The big news this week is that Google has dropped author photos entirely from the search results.
For the last 3 years or so you would have noticed that some search results had a little photo of the page authors face.
Based on our research, these little photos did increase click-through rates considerably and add an extra layer of trust to the Google results.
There are many theories as to why Google has dropped author photos including:
1. They take up too much page real estate and bandwidth which is an issue as Google focuses more on mobile users.
2. They create the illusion of trust or “Google approval” that may not be warranted and cannot be verified.
3. Author photos were seen as too competitive with the AdWords ads displayed in the search results.
4. After 3 years only a small proportion of sites had activated the Authorship markup code. It can be a difficult process.
What is interesting is that the customer review stars still appear in the search results. I wonder for how much longer?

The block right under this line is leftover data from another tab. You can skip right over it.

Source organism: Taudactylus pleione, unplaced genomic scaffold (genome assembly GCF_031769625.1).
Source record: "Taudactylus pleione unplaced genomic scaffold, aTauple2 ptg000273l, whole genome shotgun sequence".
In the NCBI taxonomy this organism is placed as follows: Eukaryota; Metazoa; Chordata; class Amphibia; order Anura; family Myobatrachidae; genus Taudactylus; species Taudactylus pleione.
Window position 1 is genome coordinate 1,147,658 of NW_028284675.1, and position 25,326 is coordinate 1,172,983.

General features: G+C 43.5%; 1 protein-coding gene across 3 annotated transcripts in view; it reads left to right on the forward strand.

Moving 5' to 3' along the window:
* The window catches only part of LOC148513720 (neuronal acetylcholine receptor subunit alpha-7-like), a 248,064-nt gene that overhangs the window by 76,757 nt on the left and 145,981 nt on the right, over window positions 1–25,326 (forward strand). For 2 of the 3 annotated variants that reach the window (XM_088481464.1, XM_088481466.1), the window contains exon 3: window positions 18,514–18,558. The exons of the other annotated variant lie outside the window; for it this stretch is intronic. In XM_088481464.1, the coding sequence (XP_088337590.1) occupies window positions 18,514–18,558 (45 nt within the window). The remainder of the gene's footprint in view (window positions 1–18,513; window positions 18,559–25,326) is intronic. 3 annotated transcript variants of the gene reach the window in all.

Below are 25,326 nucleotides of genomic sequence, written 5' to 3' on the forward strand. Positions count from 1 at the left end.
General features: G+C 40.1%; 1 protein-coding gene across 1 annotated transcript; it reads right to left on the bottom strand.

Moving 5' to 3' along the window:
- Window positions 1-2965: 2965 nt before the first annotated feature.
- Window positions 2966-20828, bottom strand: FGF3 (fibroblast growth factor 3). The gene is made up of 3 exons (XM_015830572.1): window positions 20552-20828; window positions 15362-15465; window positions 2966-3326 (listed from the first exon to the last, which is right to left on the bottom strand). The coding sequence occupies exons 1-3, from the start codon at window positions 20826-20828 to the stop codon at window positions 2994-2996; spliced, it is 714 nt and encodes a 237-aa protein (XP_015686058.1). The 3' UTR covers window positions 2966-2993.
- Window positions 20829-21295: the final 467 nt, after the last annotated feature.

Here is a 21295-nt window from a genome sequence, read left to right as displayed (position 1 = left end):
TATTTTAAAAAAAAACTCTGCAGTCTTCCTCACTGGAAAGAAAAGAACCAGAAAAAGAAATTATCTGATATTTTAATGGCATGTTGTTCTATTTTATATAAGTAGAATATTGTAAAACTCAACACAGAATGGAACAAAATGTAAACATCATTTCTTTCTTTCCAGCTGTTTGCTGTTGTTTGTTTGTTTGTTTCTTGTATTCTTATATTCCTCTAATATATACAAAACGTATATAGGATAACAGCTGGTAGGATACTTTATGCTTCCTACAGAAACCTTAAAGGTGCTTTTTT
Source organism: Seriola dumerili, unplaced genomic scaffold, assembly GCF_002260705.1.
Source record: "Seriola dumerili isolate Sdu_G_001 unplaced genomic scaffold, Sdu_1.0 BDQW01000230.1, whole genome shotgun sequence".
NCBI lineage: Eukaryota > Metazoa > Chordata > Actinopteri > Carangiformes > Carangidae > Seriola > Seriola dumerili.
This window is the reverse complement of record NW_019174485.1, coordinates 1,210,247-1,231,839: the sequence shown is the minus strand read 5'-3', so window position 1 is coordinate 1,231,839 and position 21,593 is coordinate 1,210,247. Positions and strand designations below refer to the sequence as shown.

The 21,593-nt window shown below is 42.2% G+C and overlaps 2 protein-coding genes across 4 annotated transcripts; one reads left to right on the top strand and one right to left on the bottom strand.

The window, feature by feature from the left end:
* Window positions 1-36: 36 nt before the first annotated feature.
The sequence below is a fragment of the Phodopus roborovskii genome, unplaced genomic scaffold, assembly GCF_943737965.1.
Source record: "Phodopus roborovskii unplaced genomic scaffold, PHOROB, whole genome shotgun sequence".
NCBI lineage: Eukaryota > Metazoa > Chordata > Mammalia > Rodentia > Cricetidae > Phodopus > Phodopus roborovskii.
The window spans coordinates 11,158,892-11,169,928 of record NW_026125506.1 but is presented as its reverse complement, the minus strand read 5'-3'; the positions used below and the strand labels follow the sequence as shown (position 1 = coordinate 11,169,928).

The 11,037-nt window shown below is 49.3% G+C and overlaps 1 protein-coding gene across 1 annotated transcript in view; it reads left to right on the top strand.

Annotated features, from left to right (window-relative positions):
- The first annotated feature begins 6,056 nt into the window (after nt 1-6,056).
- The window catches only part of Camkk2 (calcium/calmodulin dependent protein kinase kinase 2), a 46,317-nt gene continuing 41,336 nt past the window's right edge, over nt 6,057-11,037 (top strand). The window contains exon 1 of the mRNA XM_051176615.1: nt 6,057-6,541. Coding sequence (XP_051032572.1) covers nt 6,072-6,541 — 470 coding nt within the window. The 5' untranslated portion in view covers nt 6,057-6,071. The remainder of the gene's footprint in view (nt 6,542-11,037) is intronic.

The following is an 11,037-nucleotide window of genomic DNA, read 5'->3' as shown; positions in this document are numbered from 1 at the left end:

Each time you add an image to a web page, you have five, count them, five opportunities to optimise the image and possibly boost the chances of the page ranking well in the search engines.
Here’s a summary of what you need to remember:
Chocolate Fleece Brown Labradoodle Puppy
1. Crop and size each image appropriately for use online. Page load time is a factor that the search engine use to rank web pages. No image on a web page should be greater than about 800 pixels wide and the resolution should be 75 dpi rather than print-ready 300 dpi. That image you paid $40 for on istockphoto is probably far too big for web use.
2. Give each image a descriptive, keyword-rich name. Google image search is used a lot by non-reading “visual” people. By putting your keywords in the image file name, your images will rank a lot better in Google image search.
3. Give each image descriptive Alternate Text, using the image alt attribute / HTML alt tag. This is an opportunity to increase the keyword density on the page without the page ready as too spammy.
4. Give each image a descriptive, keyword-rich title, using the HTML image title tag. This is another opportunity and the text that you put in the image description will appear if readers hover over it with their mouse (tooltips).
This is how to optimise images. Click on image for more details
5. In many cases the image can have a visual caption. This caption is another opportunity to increase keyword density. And if my advertising text books can be believed, after the page headline, image captions are the second most read text on the page. If you want them to read it, put it in a caption.